“Being the leader of the OM team in Zimbabwe in the current season has been difficult,” Jessica Shumba said. “But if I’d known what it’s like beforehand, I still would have made the same decision. I had no choice but to obey God.”
Looking back, Jessica recognises how God prepared her for the difficult task of leading a missions organisation in a country that’s falling apart economically and politically.
Since receiving Christ at an early age while at school, Jessica has always had a heart for sharing the love she received from God with others.
Right out of high school, Jessica joined Youth With A Mission (YWAM). That journey saw her share the gospel in the United States, Mexico, Haiti and South Africa. She then headed back home to rest and find direction for the future.
During her time of sabbath, an opportunity arose for her to work as a project manager at a Christian NGO, Foundation for Farming (FFF), that teaches individuals and communities productive use of land for better yields.
Although a disciple-maker at heart, Jessica took the challenge of working in the office where she learnt not only administration and management but also gained important insights about relationships with people. “I learnt how to run an organisation in a safe, informal context where the buck didn’t stop with me,” she said.
After serving with FFF for two years, Jessica took on another challenge, as project officer for another Christian NGO (World Vision) and once again learnt invaluable lessons in project management and partner relations.
“In the NGO world I learnt systems, Zimbabwe government laws and regulations,” she said. She now sees how God was preparing her for what He wanted her to do next – although it was against all odds.
After calling time on her involvement with NGOs, Jessica found herself back in the church, this time serving as the administrator for her church. It was at this point that the disciple-making passion in her was rekindled.
She naturally started to look for opportunities to serve in missions and ended up with three exciting options.
Despite the apparent odds
While still weighing her opportunities, a friend challenged Jessica to consider the vacant role for director of OM in Zimbabwe.
In keeping with the true missionary spirit and sense of adventure, Jessica did not dismiss this opportunity even though she knew very little about OM at the time. It didn’t appear to be an attractive option, because the position was unpaid: she’d have to raise finances for herself and for the organisation.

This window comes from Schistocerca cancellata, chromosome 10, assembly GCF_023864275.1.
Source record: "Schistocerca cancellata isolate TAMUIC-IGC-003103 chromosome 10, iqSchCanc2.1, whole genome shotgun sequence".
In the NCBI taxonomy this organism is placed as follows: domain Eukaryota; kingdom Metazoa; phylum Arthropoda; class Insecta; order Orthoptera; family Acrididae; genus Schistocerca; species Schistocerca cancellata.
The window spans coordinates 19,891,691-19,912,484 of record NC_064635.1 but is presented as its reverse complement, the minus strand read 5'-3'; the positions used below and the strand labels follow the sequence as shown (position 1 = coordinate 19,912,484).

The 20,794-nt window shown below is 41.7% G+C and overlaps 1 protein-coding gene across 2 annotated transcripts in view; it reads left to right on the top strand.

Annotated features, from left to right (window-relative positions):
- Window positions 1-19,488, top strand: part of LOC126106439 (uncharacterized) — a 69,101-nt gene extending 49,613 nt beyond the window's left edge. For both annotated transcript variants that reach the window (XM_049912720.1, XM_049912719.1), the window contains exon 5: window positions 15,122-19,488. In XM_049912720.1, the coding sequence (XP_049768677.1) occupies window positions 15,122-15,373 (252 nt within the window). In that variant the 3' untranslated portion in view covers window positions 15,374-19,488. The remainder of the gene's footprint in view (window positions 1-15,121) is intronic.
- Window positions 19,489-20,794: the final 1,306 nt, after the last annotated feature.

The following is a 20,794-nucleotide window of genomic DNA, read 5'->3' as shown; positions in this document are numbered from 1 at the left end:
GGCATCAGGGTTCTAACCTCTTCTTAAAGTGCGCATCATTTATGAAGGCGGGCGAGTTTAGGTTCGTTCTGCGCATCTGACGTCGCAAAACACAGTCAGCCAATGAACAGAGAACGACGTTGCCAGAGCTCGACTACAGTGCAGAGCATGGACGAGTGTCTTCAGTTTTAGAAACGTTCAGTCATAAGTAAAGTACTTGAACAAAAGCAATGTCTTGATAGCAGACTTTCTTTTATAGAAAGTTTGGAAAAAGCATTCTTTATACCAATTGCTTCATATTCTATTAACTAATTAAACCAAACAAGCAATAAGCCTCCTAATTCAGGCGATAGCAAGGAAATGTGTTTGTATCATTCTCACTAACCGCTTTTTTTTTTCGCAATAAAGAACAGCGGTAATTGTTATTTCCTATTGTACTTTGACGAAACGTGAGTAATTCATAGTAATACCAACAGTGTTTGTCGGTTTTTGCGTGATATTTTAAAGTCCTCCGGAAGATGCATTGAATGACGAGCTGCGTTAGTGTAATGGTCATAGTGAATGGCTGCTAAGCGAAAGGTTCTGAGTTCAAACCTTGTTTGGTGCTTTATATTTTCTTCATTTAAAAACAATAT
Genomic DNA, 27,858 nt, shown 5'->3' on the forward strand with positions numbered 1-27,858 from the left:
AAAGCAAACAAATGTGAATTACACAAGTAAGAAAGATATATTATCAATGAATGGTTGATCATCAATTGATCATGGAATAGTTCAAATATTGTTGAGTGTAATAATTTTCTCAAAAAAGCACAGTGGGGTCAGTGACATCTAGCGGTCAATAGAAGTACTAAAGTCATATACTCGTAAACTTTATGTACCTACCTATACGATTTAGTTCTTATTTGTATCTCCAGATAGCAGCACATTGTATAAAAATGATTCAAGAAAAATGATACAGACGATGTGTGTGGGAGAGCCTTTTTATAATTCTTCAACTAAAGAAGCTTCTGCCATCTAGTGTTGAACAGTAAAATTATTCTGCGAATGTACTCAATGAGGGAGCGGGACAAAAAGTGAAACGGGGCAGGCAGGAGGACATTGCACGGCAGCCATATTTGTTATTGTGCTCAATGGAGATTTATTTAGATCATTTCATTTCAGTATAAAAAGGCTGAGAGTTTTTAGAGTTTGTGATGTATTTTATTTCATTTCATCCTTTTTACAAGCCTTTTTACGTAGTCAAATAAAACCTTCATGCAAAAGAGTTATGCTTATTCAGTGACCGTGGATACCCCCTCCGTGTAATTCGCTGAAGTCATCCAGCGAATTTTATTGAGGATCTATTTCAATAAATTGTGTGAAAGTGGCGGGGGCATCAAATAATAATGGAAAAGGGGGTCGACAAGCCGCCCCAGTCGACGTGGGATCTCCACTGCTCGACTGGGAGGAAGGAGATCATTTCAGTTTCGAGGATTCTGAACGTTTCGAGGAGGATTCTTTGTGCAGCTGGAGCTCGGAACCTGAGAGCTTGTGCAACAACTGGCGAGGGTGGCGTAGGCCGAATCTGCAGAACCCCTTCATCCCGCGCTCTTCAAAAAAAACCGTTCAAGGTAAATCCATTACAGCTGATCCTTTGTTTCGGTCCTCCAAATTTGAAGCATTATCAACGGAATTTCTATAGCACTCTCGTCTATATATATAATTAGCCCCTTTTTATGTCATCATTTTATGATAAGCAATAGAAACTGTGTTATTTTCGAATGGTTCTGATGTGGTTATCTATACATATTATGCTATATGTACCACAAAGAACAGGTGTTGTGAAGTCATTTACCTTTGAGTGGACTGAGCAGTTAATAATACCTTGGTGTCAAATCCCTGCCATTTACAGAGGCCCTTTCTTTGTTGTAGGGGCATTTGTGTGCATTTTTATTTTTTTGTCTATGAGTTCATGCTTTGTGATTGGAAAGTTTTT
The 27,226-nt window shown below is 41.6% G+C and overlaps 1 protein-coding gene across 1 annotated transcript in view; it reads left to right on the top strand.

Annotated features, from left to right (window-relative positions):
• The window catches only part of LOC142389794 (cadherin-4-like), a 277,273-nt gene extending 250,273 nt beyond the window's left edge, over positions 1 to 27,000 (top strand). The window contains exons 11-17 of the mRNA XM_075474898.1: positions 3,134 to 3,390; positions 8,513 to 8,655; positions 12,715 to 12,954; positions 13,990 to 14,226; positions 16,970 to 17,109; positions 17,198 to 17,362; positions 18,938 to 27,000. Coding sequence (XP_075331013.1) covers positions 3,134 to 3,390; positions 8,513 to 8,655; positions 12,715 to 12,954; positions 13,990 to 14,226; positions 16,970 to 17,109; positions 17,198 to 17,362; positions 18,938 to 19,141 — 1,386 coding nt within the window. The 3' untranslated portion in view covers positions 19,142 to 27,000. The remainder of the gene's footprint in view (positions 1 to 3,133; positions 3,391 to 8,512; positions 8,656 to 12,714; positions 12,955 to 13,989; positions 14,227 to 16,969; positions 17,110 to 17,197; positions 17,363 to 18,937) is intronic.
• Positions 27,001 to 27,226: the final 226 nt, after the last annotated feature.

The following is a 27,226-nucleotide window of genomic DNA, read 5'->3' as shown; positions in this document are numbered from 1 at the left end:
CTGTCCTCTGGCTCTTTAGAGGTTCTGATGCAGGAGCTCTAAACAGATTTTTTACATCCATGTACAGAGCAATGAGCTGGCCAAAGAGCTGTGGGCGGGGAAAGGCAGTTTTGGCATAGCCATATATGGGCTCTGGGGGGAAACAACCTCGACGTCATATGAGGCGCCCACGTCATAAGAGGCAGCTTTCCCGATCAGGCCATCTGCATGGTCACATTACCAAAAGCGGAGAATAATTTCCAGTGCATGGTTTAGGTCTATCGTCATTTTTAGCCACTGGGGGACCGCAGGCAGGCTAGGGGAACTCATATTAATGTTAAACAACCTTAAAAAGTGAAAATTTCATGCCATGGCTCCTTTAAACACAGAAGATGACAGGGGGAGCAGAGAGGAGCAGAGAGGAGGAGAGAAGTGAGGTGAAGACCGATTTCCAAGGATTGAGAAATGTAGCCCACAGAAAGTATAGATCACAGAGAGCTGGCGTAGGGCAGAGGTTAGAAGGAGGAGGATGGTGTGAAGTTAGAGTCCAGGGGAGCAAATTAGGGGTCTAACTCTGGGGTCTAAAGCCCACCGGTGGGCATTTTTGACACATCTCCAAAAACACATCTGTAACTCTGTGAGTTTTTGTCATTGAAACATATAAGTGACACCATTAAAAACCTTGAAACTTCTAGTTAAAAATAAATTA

That is not an easy task in a situation of economic decline. However, despite the apparent odds, Jessica quit her paid job and opted to take the OM role. “God spoke to me clearly that this was the next step in my journey,” she recalled.
Going back to the organisations I had served with in the past would have been like the disciples going back to fishing after Jesus’ death: going back to the familiar. But this opportunity would stretch me and grow me as a leader.”
Living in a country where the economy has been in a free fall for the past two decades with no hope on the horizon made Jessica’s choice seem unreasonable, but she was convinced that she was following God’s will.
A basket case
While Zimbabwe provided food for the rest of Africa less than two decades ago and was called the ‘Breadbasket of Africa,’ sharp economic decline due to political wrangling has taken many to a place of poverty. The country is now just ‘a basket case.’
There is wealth among a small elite in the capital, but poverty, disease and inequality is more common across the country. These challenges provide huge opportunities for sharing the gospel.
Amid all this, Jessica and her team of fourteen are discipling and equipping fellow countrymen to make vibrant communities of Jesus followers among the least reached–in Zimbabwe and elsewhere in the world.
Jessica is responsible for building ministry, team, resources and networks while ensuring organisational compliance and adherence to the ever-changing laws and regulations in the country. God has also wired her to build and equip people so they can grow and reach their potential.
It has not been all rosy for her nor for the people on her team, Jessica admitted, taking a deep breath. “We work very hard, but our output is not matched by our input. We are learning to celebrate small gains and to be gracious to each other.”
The team has gotten used to improvising as things change often without notice. “Persistent power cuts mean office work cannot be done, problems with transportation make people late for events while the operation of multiple currencies and subsequent changes means an accounting nightmare for our bookkeepers,” she said.
Being director has meant that Jessica must plan ahead, mediate between clashing systems or navigate around bizarre directives from authorities desperate to keep a crumbling system together. She reckons that one of the biggest ministries that she and her team have engaged in has been “to keep our sanity first before we go out to engage.”
Despite the challenges, Jessica and her team minister to eight least-reached people groups in Zimbabwe and challenge their countrymen to go and make disciples of all nations. She said the secret to their relative success is that God has surrounded her and her team with people who are always keen to help with ideas. “I have amazing brothers and sisters who give input,” Jessica said. “And I have friends from across the board, including lawyers and accountants who are keen to provide ideas. That is how God allows us to navigate the stormy waters.”